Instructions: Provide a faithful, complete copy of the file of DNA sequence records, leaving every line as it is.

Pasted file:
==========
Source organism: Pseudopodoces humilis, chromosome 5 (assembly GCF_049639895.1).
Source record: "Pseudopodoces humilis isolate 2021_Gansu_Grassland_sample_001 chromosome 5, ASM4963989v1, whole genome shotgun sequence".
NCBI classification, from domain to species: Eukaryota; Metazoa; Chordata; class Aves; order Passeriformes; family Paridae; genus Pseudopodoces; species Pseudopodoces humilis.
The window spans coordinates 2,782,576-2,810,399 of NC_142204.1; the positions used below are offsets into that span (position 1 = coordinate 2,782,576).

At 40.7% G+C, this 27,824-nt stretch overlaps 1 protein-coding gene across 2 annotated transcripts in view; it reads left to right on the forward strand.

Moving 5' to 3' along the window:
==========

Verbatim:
Source organism: Pseudopodoces humilis, chromosome 5 (assembly GCF_049639895.1).
Source record: "Pseudopodoces humilis isolate 2021_Gansu_Grassland_sample_001 chromosome 5, ASM4963989v1, whole genome shotgun sequence".
NCBI classification, from domain to species: Eukaryota; Metazoa; Chordata; class Aves; order Passeriformes; family Paridae; genus Pseudopodoces; species Pseudopodoces humilis.
The window spans coordinates 2,782,576-2,810,399 of NC_142204.1; the positions used below are offsets into that span (position 1 = coordinate 2,782,576).

At 40.7% G+C, this 27,824-nt stretch overlaps 1 protein-coding gene across 2 annotated transcripts in view; it reads left to right on the forward strand.

Moving 5' to 3' along the window: